Water efficiency, productivity and sustainability in the NENA regions (WEPS-NENA)

Water efficiency / productivity framework


In the arid and semi-arid areas of the world water limits agricultural production and the efficient use of the limited water resources becomes the focal point of efforts aimed at improving farmers’ livelihoods. A concept termed water productivity (WP) has been coined to quantify such efforts, and is defined as the ratio of crop yield (biophysical WP) or income (economic WP) to consumed water (evapotranspiration, ET).

Despite the fact that high-quality soil resources are also quite limited in NENA, water scarcity has become so widespread that improving water use efficiency and water productivity constitutes a challenge that must be tackled with urgency. Several factors such as increased water demand, periodic droughts, and the threats of desertification and climate change, all contribute to the perception of dwindling water resources in the NENA region, and to bring water scarcity to the top of the political agenda.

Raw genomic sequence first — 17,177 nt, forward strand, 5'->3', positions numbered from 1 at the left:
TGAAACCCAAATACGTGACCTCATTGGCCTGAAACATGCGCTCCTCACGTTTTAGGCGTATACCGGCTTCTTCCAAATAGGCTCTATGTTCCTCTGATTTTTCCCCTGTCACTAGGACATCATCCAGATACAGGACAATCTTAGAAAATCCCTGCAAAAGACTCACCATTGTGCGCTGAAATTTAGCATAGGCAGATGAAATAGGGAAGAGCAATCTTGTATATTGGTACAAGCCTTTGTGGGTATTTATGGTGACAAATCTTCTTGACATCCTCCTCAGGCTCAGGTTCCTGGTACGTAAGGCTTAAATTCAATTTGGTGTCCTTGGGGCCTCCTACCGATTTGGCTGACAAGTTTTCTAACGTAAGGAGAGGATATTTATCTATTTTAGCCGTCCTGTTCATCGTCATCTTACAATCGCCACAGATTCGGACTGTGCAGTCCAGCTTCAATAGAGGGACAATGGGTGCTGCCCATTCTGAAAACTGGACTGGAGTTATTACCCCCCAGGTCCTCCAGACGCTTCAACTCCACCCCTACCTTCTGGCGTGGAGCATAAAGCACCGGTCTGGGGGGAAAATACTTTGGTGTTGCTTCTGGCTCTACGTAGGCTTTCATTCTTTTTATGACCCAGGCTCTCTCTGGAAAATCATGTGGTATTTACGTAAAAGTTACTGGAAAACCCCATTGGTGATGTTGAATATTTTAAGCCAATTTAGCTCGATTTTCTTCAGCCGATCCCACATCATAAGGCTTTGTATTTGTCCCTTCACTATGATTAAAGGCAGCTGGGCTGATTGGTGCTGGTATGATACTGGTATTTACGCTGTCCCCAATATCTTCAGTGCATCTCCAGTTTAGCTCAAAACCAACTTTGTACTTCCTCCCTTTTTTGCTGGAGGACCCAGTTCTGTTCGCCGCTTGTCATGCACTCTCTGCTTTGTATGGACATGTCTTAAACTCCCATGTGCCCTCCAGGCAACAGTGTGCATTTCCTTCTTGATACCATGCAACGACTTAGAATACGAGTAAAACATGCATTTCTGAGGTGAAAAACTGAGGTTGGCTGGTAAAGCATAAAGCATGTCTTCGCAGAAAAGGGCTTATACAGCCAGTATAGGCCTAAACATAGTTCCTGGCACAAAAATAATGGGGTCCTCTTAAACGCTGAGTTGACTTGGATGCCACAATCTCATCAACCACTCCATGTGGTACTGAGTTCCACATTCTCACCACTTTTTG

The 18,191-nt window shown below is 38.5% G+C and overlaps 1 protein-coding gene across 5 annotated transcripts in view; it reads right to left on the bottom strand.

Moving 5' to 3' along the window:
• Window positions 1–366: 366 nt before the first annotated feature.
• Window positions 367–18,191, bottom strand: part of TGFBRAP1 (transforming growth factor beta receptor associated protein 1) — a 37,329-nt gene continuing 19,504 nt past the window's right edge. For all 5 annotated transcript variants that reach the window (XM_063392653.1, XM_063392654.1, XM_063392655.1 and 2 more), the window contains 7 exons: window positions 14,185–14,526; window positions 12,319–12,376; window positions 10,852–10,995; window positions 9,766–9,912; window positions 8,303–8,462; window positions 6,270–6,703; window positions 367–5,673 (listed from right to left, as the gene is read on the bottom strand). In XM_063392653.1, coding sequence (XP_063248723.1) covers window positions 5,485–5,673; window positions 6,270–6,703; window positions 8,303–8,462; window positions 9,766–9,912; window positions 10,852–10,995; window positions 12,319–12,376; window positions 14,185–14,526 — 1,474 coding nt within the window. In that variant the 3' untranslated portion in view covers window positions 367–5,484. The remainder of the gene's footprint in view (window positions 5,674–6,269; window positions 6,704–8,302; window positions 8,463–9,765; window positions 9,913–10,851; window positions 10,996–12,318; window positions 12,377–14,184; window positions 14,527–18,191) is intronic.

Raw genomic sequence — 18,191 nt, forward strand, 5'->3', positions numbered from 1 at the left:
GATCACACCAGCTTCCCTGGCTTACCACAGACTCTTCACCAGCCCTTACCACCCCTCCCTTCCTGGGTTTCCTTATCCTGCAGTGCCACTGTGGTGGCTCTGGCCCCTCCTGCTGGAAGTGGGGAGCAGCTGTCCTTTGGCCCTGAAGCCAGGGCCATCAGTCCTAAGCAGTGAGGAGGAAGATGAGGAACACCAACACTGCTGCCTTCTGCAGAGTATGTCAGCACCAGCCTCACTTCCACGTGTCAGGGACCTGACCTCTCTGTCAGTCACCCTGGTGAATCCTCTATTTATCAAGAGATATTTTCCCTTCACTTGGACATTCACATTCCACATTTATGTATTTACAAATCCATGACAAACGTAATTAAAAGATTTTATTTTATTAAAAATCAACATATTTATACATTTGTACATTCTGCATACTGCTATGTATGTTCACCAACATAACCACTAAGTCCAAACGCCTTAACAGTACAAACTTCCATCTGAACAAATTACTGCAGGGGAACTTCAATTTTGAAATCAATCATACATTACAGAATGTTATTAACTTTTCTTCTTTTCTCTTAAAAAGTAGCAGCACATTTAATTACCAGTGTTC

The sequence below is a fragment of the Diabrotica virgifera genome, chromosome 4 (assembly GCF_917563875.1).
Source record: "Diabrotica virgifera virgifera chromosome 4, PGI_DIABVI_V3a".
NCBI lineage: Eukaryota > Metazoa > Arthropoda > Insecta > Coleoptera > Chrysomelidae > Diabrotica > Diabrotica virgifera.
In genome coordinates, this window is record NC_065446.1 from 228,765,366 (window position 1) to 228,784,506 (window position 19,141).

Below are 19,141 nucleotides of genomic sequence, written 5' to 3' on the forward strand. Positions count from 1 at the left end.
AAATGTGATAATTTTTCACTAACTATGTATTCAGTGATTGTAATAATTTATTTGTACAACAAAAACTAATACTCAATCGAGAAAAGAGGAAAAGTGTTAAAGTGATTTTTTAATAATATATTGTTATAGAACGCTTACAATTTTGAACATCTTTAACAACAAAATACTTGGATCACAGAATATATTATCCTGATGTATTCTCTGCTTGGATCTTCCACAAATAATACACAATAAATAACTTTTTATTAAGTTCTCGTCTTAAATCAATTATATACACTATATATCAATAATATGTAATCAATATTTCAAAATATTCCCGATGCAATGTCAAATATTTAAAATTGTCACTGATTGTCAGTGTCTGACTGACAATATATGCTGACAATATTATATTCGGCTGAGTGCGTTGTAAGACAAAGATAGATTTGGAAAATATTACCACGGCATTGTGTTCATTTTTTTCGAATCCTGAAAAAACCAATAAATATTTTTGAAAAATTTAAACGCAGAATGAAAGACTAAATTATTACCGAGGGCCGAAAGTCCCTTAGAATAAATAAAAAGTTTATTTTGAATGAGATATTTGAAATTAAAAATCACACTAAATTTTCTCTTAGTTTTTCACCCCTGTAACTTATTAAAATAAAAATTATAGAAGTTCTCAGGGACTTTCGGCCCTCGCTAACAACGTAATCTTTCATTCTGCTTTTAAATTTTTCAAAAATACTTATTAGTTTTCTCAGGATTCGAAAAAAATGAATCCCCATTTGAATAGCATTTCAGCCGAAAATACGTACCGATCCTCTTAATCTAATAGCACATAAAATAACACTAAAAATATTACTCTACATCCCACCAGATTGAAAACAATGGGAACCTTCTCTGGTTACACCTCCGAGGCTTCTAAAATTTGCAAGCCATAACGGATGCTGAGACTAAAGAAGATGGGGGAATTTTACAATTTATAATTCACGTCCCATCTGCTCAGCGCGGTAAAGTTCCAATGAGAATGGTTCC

Water efficiency is the ratio formed when dividing the amount of water consumed in a specific use by the amount of water allocated or delivered to that use. In an irrigated setting with no rainfall, water efficiency is considered to represent irrigation efficiency.

Water productivity is the measure of output (biomass, crop yield or revenue) divided by some measure of water applied or consumed in production (Kijne et al., 2003; Molden et al., 2010). Different measures can be used for water productivity.

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